Romy Vager is an Adelaide-born Melbourne-based singer/songwriter with a remarkable backstory: Vager was a teenaged goth kid runaway, who left Adelaide and headed east to Melbourne. Upon her arrival in Melbourne, she joined her first band Sooky La La, an act that specialized in material rooted in anger and discordance.
Unsurprisingly, Sooky La La was largely misunderstood, routinely cleared out rooms, and never found much of a following. Eventually, they split up. But it resulted in Vager committing herself to write songs that people would actually want to listen to, by attempting to do what countless aspiring singer/songwriters desperately hope — and then try — to do well: pair the universal feelings of alienation, loneliness, heartbreak, despair, feeling misunderstood, trying to find one’s place and even being in love with melody, introspection and rousingly anthemic hooks and refrains.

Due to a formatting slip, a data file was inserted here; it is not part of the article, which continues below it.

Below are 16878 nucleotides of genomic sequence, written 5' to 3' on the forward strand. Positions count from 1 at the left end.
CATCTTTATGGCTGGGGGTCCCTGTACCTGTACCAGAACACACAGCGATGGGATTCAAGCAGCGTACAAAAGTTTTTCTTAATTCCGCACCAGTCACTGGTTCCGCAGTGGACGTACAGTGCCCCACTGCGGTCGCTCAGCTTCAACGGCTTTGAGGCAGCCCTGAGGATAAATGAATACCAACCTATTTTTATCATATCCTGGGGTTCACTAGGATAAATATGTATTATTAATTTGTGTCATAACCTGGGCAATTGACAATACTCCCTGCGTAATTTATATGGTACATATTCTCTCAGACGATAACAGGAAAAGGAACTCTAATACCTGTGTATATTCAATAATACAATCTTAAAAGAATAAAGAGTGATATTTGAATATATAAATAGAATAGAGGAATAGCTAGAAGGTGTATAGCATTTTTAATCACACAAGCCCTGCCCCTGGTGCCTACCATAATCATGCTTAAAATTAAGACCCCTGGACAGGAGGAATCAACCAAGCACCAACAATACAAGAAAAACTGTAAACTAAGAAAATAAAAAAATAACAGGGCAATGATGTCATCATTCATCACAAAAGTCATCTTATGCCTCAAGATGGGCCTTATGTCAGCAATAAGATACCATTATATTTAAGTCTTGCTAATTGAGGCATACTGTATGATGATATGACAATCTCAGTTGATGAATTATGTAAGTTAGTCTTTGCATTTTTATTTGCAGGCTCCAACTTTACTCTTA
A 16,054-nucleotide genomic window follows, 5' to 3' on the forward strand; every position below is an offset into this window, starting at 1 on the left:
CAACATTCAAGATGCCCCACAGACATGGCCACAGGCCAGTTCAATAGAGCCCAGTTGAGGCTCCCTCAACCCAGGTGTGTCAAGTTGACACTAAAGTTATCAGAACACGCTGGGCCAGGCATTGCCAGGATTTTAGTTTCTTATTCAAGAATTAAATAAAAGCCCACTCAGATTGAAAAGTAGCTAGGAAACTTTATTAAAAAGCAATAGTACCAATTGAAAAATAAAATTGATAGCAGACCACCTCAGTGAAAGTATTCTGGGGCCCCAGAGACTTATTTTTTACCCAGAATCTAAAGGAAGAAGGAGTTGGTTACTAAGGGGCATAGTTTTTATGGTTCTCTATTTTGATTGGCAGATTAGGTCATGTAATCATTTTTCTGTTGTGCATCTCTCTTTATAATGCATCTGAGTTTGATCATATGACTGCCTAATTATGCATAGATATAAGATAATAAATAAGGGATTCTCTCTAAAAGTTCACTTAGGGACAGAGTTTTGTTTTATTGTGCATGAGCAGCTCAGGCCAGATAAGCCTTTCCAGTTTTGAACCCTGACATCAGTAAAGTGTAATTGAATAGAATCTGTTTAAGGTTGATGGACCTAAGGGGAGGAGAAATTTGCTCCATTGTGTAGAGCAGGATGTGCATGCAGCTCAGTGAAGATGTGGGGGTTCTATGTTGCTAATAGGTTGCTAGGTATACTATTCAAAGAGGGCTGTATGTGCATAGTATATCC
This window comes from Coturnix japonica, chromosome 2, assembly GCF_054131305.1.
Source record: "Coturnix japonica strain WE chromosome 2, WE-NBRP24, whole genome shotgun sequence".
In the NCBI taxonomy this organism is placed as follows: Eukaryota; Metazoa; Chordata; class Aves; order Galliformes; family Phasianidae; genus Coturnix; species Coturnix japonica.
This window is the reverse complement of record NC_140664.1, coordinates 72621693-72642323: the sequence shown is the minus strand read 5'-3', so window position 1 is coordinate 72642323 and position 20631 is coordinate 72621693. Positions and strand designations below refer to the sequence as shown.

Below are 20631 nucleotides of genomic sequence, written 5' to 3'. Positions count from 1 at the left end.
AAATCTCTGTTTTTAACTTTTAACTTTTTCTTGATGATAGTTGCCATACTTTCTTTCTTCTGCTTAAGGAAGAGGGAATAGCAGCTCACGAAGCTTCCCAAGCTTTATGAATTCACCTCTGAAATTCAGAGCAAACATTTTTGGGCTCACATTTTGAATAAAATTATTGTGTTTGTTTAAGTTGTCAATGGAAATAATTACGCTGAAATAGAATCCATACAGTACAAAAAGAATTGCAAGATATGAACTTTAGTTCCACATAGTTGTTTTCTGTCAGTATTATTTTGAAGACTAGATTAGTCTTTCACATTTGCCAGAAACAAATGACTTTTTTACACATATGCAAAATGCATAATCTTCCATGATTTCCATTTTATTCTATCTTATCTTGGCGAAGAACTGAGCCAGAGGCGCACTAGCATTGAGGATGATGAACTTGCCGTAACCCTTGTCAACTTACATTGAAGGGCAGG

Vager wound up living at The Bank, a recording, rehearsal and performance space in an old bank building in Preston, Australia, a suburb about six miles from Melbourne. The Bank was a scene unto itself, as it housed a handful of bands that would later receive national attention, including Jalala, Gregor and Hearing, who at the time, all played, practiced and lived there. Living in such a space, surrounded by musicians, who were constantly working and honing their work was profoundly inspiring to Vager.